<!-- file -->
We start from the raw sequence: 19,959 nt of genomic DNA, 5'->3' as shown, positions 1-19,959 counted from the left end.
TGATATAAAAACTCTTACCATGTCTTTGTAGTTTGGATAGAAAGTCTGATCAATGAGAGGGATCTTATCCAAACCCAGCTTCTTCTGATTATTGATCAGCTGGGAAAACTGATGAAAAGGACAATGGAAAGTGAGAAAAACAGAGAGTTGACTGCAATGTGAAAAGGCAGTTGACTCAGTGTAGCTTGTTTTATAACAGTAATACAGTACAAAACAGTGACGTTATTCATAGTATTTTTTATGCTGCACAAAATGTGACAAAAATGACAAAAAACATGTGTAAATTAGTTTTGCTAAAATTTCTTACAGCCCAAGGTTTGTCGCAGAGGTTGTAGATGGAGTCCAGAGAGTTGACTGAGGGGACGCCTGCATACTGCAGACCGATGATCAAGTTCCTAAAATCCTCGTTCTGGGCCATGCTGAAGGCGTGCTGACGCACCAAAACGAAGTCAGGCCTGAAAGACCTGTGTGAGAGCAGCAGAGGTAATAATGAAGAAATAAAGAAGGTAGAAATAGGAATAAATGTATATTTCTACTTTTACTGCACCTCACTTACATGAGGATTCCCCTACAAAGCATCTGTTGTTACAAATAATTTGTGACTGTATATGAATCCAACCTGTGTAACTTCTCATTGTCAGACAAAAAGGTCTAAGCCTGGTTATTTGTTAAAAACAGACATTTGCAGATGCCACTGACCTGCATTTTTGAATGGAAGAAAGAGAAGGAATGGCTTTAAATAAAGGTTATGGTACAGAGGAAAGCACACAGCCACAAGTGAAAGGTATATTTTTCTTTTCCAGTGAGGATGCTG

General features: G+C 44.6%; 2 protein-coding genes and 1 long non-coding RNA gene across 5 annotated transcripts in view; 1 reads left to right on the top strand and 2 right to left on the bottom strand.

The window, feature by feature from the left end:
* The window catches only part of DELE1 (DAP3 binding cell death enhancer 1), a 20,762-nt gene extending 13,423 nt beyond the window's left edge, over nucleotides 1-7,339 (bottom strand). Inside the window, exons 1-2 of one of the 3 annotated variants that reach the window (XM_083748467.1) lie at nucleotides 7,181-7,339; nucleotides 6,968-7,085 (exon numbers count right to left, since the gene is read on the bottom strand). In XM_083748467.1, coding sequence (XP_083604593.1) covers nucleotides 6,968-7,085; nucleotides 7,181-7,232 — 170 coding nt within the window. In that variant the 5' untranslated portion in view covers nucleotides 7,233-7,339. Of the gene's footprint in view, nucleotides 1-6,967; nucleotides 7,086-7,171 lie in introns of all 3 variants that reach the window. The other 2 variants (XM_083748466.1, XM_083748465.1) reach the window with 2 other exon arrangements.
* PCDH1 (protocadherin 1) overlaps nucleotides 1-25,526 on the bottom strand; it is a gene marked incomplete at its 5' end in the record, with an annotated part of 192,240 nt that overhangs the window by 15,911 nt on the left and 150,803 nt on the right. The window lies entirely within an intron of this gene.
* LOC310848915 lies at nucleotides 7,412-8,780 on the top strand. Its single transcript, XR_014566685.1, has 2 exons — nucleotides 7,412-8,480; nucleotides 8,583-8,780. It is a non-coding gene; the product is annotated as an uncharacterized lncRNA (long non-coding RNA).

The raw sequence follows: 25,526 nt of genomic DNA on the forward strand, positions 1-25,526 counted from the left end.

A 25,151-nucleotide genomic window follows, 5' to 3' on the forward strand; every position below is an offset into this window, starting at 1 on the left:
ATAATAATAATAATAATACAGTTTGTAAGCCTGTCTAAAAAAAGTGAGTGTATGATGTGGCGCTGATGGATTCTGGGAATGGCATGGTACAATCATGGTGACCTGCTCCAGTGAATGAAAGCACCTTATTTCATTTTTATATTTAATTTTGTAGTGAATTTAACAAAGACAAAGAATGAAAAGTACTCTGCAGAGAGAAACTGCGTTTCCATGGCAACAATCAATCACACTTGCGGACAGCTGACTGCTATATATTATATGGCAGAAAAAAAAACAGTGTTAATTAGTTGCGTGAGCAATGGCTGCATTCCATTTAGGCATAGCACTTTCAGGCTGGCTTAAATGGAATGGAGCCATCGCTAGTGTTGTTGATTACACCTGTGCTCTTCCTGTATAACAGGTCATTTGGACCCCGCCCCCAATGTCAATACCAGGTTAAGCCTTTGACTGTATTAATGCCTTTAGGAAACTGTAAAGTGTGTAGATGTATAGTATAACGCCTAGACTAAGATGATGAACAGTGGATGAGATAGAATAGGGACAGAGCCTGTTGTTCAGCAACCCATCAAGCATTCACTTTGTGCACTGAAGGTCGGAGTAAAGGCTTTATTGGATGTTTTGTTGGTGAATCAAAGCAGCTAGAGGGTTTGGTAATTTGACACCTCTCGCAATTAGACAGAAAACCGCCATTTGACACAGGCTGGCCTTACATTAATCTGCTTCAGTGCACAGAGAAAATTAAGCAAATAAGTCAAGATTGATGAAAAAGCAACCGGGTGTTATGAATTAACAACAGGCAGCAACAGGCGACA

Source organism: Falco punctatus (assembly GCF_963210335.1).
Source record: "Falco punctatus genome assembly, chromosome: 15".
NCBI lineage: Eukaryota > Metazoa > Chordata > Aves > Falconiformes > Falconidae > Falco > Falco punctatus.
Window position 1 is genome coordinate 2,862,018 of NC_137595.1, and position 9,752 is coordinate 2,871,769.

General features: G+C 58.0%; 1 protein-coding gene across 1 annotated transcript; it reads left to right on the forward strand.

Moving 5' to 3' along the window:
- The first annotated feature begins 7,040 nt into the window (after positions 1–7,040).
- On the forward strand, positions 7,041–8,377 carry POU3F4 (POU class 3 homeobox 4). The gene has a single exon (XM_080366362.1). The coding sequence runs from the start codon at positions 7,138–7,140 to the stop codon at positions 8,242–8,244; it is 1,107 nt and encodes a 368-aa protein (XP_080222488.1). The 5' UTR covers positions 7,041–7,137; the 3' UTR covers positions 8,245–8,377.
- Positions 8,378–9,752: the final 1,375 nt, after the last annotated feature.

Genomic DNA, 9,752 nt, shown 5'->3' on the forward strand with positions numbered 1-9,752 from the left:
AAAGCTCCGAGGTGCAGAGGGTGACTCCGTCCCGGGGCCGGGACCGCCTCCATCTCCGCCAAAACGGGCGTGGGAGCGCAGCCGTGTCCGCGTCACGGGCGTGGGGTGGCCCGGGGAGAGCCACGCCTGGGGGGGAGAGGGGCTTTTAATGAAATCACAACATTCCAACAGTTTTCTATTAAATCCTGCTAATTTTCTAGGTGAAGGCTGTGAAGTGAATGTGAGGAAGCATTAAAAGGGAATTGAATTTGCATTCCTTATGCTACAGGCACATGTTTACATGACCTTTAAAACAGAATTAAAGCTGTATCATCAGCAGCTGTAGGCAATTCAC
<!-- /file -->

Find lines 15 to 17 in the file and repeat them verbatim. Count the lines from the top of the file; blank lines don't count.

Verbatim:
General features: G+C 58.0%; 1 protein-coding gene across 1 annotated transcript; it reads left to right on the forward strand.

Moving 5' to 3' along the window:
- The first annotated feature begins 7,040 nt into the window (after positions 1–7,040).